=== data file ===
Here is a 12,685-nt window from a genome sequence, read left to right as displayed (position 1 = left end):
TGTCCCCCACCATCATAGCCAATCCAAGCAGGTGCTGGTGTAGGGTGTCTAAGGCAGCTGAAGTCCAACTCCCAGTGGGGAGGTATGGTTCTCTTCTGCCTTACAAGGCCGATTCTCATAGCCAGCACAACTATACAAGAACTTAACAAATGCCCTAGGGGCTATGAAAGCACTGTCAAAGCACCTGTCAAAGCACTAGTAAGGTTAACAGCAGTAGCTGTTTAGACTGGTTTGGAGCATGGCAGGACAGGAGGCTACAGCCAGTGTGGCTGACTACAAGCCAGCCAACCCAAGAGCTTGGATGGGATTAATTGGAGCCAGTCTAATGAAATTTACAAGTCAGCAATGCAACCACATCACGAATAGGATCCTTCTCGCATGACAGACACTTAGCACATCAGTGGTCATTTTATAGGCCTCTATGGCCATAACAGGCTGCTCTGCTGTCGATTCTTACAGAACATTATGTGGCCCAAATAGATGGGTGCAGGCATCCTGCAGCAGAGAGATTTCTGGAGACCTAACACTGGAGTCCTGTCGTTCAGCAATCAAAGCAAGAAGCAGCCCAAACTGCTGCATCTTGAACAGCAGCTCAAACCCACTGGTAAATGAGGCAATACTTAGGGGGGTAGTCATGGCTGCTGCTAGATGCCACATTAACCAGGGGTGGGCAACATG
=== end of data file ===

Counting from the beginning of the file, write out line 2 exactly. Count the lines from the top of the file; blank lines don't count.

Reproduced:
TGTCCCCCACCATCATAGCCAATCCAAGCAGGTGCTGGTGTAGGGTGTCTAAGGCAGCTGAAGTCCAACTCCCAGTGGGGAGGTATGGTTCTCTTCTGCCTTACAAGGCCGATTCTCATAGCCAGCACAACTATACAAGAACTTAACAAATGCCCTAGGGGCTATGAAAGCACTGTCAAAGCACCTGTCAAAGCACTAGTAAGGTTAACAGCAGTAGCTGTTTAGACTGGTTTGGAGCATGGCAGGACAGGAGGCTACAGCCAGTGTGGCTGACTACAAGCCAGCCAACCCAAGAGCTTGGATGGGATTAATTGGAGCCAGTCTAATGAAATTTACAAGTCAGCAATGCAACCACATCACGAATAGGATCCTTCTCGCATGACAGACACTTAGCACATCAGTGGTCATTTTATAGGCCTCTATGGCCATAACAGGCTGCTCTGCTGTCGATTCTTACAGAACATTATGTGGCCCAAATAGATGGGTGCAGGCATCCTGCAGCAGAGAGATTTCTGGAGACCTAACACTGGAGTCCTGTCGTTCAGCAATCAAAGCAAGAAGCAGCCCAAACTGCTGCATCTTGAACAGCAGCTCAAACCCACTGGTAAATGAGGCAATACTTAGGGGGGTAGTCATGGCTGCTGCTAGATGCCACATTAACCAGGGGTGGGCAACATG